- Behavior changes like aggression, defiance, or withdrawal and isolation
- Significant changes in self-confidence
- Running away from home
- A visible or suspected lack of supervision (which could show up as a very young child feeling proud of “taking care of their siblings,” or doing other adult household activities on their own, for example.)
Other hidden abuse signs
Each type of abuse can have a unique set of indicators. Stay watchful for the following:
Sexual abuse signs:
- Having age-inappropriate knowledge of sexual activity
- Sexually transmitted infections or pregnancy (girls can begin their periods around age 12, but can start a few years earlier as well)
- Telling someone about sexual abuse they’ve experienced
- Behaving or acting out sexually with other kids
- Regression in potty training or onset of bedwetting
Physical abuse signs:
- Unexplained injuries like broken bones or burns
- Injuries that don’t match the story given to explain them
- Bruises that appear more often than typical children
Emotional abuse signs:
- Clingy, needy behavior, desperate for affection
- Regression of developmental skills previously mastered (language, toileting, motor skills)
- Avoidance of the situations where the abuse occurs, like school buses, school, or home
- Delayed emotional development
- Depression and isolation
Signs of neglect:
- Extreme ends of the height and weight growth curve, either dramatically under or overweight for their age
- Hiding food or taking money or food when not appropriate
- Continual or habitual lack of cleanliness
What to do if you’re concerned
If you notice any of the warning signs in your children, take them seriously. It’s okay to question the conditions, supervision, and staff training where you leave your children for care or activities.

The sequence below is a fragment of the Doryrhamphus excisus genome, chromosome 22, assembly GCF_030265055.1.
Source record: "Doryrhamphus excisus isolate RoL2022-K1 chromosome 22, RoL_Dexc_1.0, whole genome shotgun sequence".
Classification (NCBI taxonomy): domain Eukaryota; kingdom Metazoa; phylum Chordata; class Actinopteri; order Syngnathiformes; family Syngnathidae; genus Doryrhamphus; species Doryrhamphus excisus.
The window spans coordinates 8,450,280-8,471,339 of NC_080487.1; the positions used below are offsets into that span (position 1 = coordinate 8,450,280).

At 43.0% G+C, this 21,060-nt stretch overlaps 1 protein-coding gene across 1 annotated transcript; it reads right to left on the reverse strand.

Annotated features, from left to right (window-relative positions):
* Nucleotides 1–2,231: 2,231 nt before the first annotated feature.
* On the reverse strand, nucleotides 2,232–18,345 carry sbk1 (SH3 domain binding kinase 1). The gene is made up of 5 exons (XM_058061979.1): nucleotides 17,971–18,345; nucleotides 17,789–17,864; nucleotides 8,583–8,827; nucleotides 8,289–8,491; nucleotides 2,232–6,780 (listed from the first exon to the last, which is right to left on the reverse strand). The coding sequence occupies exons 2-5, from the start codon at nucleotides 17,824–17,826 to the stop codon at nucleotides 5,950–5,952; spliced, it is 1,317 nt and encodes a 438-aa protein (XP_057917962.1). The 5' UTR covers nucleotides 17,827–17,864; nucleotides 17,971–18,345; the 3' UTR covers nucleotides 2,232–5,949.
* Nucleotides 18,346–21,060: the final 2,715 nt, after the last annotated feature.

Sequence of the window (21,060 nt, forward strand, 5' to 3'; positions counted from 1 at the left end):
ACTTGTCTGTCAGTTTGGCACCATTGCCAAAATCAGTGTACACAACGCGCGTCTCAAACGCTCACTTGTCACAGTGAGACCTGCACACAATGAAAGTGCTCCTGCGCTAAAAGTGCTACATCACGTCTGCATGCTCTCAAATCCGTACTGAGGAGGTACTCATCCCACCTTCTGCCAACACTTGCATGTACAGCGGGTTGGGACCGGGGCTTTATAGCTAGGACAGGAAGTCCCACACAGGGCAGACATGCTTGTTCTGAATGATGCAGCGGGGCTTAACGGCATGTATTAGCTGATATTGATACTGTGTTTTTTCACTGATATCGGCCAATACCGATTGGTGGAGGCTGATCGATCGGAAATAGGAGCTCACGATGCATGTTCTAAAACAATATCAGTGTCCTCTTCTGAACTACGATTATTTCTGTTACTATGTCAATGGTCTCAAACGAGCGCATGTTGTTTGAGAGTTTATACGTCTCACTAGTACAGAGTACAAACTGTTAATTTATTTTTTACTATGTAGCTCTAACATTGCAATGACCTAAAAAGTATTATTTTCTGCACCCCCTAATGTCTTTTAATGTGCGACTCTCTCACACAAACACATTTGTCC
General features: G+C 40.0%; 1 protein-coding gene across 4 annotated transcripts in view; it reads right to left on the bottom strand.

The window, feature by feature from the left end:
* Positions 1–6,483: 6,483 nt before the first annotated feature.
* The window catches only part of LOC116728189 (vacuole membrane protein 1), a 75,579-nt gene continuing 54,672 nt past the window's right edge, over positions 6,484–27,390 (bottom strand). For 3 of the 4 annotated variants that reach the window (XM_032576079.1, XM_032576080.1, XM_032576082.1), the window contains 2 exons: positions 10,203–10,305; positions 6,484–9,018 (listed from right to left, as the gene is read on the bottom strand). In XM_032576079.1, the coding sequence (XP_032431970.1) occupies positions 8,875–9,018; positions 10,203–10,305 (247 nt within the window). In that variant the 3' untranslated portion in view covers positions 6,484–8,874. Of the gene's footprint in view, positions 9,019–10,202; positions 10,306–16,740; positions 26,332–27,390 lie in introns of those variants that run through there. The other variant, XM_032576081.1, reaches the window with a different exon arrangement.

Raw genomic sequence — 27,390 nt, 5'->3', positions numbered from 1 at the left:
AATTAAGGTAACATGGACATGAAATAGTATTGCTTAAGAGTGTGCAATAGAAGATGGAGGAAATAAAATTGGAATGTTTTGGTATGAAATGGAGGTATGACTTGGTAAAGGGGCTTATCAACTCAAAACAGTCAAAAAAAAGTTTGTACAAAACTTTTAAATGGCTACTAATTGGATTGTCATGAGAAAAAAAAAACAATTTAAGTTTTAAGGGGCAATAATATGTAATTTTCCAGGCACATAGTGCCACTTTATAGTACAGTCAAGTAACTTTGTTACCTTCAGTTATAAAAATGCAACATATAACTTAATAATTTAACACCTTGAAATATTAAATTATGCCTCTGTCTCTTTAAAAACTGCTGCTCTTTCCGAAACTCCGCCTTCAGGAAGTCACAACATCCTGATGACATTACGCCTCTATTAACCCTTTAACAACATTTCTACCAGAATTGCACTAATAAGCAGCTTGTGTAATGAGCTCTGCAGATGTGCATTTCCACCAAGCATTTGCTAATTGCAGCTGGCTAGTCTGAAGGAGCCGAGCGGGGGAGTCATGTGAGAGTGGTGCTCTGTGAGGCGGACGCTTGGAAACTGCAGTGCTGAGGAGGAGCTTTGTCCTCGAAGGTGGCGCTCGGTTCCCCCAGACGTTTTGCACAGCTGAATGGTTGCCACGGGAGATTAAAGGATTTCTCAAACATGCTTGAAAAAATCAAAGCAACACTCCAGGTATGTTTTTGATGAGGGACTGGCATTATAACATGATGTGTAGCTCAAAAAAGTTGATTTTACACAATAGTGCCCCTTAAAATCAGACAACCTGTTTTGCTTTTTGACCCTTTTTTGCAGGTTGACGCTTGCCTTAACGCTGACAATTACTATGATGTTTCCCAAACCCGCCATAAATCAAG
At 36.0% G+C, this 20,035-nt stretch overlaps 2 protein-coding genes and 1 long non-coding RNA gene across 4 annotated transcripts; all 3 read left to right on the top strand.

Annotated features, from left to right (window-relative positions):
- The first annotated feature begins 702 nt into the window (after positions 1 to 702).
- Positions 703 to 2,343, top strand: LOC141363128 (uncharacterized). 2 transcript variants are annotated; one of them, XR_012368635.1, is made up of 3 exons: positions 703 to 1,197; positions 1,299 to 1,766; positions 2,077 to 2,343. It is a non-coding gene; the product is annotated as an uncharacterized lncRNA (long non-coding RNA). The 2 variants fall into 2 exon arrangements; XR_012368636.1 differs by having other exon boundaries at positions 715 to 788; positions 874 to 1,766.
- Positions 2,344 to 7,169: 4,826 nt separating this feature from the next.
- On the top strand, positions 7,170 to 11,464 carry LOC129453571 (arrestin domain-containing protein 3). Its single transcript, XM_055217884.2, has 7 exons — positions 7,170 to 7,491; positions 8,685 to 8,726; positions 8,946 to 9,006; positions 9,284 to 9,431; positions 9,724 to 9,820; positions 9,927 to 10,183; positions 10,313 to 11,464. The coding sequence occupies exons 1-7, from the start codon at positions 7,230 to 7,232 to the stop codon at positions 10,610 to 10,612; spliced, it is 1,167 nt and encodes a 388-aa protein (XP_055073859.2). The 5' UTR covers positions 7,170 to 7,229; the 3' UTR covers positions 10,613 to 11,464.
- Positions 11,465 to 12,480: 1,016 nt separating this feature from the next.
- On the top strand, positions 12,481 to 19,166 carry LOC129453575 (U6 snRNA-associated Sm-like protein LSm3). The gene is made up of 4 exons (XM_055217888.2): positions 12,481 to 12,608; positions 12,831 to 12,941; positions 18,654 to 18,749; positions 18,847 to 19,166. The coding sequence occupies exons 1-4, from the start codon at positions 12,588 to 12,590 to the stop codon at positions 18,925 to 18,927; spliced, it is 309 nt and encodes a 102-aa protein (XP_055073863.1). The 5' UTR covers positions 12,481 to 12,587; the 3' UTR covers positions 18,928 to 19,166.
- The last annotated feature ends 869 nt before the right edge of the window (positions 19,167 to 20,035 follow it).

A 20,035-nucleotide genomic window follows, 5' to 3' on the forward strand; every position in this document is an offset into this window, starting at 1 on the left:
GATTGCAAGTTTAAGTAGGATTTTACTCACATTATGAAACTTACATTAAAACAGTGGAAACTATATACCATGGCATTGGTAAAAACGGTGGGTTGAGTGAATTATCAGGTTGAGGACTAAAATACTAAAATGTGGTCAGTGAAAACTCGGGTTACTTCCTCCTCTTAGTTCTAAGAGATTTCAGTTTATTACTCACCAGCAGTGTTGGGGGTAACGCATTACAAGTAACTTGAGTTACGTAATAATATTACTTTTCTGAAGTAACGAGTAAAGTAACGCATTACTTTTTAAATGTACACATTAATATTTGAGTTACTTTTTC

Document as much as you can the specific warning signs you notice and when they began. Narrowing your search and engaging in gentle, non-blaming dialog with your children (if they’re old enough to communicate with you) can help you pinpoint the cause of potential harm.
Further, when choosing activities, leaders, and daycare centers for your children, ask to view hiring practices, background check policies, and abuse prevention training. Every organization that watches over children should have these policies and training protocols clearly visible for parents.
Do not allow your children to be alone with coaches, clergy, Sunday school teachers and other authority figures. Scope out the physical locations where you drop off your child. Look for hidden corners, blind spots for teachers, safety equipment (like cupboard locks and door knob covers) and pay attention to staff-child ratios.
Make a habit of showing up unexpectedly to greet your child at their care spaces and activities. You’ll see how the organization looks and operates when parents generally aren’t around. Volunteer when you can in your child’s classroom or school so you can gain confidence and in-the-moment knowledge of student-staff interaction.
Be informed, not hyper-vigilant
While being in the know is helpful, over-protecting your child from every harmful possibility creates anxiety for you and discourages your child from exploring his world. When you learn the signs of abuse and some strategic, common-sense ways to keep your kids safe, you can breathe a little easier.
We shouldn’t protect our kids from every owie, bellyflop, hurt feeling, or conflict. However, with a little knowledge and diligence, you can dramatically increase your child’s chances of avoiding abuse now and always.